We received half a dozen tips earlier today from our Svenska readers talking about "Gizmondo coming back." The story went from a vague November 2007 quote by ex-convict Carl Freer into a morning internet craze, all fueled by a flash animation in a domain registered through an anonymous service. A bit of fact checking, with the help of a few Swedish journalist friends and whois, reveals that the rumors of a Gizmondo reappearance may have been greatly exaggerated. Actually, there's probably enough material to completely smash them.
The original article appeared in Realtid.se, a gossip online mag that according to our sources in Sweden lacks any kind of credibility and "should be avoided at all costs." In the article, Carl Freer talks about launching a new Gizmondo with a wider screen and a possible co-op with an unnamed telco where customers will be offered a Gizmondo for free, just for signing up for a data transfer subscription.
Freer, long-time friend and associate of famed Ferrari-crasher, fraudster and fellow ex-convict Stefan Eriksson, was recently arrested in the US for impersonating an "anti-terrorist agent" and illegal possession of guns. He was also previously convicted in Sweden for fraud and fined $265,000 in Germany in 2006 for writing bouncing checks as a car dealer during the '90s.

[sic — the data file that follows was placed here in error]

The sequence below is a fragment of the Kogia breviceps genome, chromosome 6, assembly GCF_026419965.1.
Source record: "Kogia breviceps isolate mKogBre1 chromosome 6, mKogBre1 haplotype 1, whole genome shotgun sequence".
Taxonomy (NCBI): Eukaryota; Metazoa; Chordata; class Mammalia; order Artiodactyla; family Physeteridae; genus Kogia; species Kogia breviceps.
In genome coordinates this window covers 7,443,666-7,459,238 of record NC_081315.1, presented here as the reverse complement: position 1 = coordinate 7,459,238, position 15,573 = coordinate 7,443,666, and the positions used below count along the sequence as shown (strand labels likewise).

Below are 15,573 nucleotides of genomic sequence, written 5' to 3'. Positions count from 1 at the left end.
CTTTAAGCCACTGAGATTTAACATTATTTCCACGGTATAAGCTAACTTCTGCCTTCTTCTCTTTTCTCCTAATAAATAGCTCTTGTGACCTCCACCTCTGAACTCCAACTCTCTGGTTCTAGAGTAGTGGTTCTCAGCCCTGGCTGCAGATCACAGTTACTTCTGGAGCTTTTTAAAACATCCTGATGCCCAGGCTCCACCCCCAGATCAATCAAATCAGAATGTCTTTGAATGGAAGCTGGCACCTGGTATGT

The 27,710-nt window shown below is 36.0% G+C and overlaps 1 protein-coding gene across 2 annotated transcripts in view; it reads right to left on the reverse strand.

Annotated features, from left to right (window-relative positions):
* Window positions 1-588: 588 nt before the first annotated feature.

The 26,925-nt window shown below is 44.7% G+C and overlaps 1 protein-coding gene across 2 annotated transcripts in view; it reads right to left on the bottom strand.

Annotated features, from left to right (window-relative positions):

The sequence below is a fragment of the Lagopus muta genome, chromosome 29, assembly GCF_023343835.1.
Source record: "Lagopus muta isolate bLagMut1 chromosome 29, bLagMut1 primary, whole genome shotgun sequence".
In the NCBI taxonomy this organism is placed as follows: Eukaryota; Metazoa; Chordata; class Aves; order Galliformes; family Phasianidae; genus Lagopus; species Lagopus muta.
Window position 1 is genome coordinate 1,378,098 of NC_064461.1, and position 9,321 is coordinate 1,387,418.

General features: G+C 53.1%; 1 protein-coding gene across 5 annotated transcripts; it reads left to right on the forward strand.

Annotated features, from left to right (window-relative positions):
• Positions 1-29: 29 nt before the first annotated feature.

The Realtid report spread then to two other, more serious newspapers: Veckans Affärer and the Dina Pengar. The latter quoted both Realtid and Veckans Affärer, tying up all the speculation with the last piece of the puzzle, a flash animation hosted at Gizmondolive.com. According to one source, the Dina Pengar article "is not good. They are just quoting other sources and try to put two and two together and end up with three."
Whois shows Gizmondolive.com was registered by Domains by Proxy, Inc., an anonymous web domain registration system designed to hide the identity of the real owner of the site. At this time, the owner of Gizmondolive.com remains unknown. Meanwhile, Gizmondo.com, the actual domain in which any of this would have actually happened, remains parked and in the property of Gizmondo Europe Ltd. (which presumably is owned by the company's debt liquidators.)
So yes, the November 2007 quote by Freer is allegedly real. As another source, Swedish IT journalist Joacim Melin, puts it: "in plain English, he [Freer] is probably bullshitting to attract any kind of venture capitalist" just like they did with the original Gizmondo. The rest, however, is just castles in the air and speculation at this point.
Our guess, looking at the evidence, is that the site was made by some joker following up the November 2007 quote. But who knows, maybe the next Vapormondo will have "psychic powers," as they say. In either case, with the history above, don't count on this happening. And good riddance, is all I can say.
UPDATE: In addition to all this, reader Sean sent us this flash template, which apparently was used in the the Gizmondolive.com animation and further shows that it's probably the job of a prankster.